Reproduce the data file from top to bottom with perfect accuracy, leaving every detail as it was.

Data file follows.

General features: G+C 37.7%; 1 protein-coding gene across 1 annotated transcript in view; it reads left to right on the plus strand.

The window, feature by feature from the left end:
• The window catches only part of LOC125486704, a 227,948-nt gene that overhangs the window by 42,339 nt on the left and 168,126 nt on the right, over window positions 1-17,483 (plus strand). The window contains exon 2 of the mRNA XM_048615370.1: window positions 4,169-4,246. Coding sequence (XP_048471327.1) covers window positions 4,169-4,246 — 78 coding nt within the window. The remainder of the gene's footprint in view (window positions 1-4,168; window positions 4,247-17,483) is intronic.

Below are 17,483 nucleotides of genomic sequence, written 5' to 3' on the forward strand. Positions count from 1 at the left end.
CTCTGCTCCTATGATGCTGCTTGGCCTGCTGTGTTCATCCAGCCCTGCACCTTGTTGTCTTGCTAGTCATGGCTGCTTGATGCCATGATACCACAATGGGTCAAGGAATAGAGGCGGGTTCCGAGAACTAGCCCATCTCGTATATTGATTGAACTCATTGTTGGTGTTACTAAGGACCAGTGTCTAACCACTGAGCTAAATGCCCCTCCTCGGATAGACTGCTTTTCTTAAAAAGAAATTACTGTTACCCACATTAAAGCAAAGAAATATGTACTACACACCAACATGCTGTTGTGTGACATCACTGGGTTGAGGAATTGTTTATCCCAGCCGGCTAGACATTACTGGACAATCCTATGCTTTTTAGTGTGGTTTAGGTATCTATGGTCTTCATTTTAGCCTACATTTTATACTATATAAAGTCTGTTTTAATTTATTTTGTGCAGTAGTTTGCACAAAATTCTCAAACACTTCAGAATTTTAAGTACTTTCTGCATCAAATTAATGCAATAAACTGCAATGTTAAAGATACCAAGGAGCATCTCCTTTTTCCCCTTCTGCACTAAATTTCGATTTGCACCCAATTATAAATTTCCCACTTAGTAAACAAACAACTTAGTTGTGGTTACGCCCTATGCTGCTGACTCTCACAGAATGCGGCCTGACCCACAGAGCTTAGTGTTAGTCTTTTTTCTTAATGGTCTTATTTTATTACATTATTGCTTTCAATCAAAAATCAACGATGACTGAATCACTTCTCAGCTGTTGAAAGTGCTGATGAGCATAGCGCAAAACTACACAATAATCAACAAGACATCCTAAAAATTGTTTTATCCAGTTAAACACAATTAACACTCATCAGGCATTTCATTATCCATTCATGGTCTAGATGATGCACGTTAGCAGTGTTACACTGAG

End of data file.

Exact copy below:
General features: G+C 37.7%; 1 protein-coding gene across 1 annotated transcript in view; it reads left to right on the plus strand.

The window, feature by feature from the left end:
• The window catches only part of LOC125486704, a 227,948-nt gene that overhangs the window by 42,339 nt on the left and 168,126 nt on the right, over window positions 1-17,483 (plus strand). The window contains exon 2 of the mRNA XM_048615370.1: window positions 4,169-4,246. Coding sequence (XP_048471327.1) covers window positions 4,169-4,246 — 78 coding nt within the window. The remainder of the gene's footprint in view (window positions 1-4,168; window positions 4,247-17,483) is intronic.

Below are 17,483 nucleotides of genomic sequence, written 5' to 3' on the forward strand. Positions count from 1 at the left end.
CTCTGCTCCTATGATGCTGCTTGGCCTGCTGTGTTCATCCAGCCCTGCACCTTGTTGTCTTGCTAGTCATGGCTGCTTGATGCCATGATACCACAATGGGTCAAGGAATAGAGGCGGGTTCCGAGAACTAGCCCATCTCGTATATTGATTGAACTCATTGTTGGTGTTACTAAGGACCAGTGTCTAACCACTGAGCTAAATGCCCCTCCTCGGATAGACTGCTTTTCTTAAAAAGAAATTACTGTTACCCACATTAAAGCAAAGAAATATGTACTACACACCAACATGCTGTTGTGTGACATCACTGGGTTGAGGAATTGTTTATCCCAGCCGGCTAGACATTACTGGACAATCCTATGCTTTTTAGTGTGGTTTAGGTATCTATGGTCTTCATTTTAGCCTACATTTTATACTATATAAAGTCTGTTTTAATTTATTTTGTGCAGTAGTTTGCACAAAATTCTCAAACACTTCAGAATTTTAAGTACTTTCTGCATCAAATTAATGCAATAAACTGCAATGTTAAAGATACCAAGGAGCATCTCCTTTTTCCCCTTCTGCACTAAATTTCGATTTGCACCCAATTATAAATTTCCCACTTAGTAAACAAACAACTTAGTTGTGGTTACGCCCTATGCTGCTGACTCTCACAGAATGCGGCCTGACCCACAGAGCTTAGTGTTAGTCTTTTTTCTTAATGGTCTTATTTTATTACATTATTGCTTTCAATCAAAAATCAACGATGACTGAATCACTTCTCAGCTGTTGAAAGTGCTGATGAGCATAGCGCAAAACTACACAATAATCAACAAGACATCCTAAAAATTGTTTTATCCAGTTAAACACAATTAACACTCATCAGGCATTTCATTATCCATTCATGGTCTAGATGATGCACGTTAGCAGTGTTACACTGAG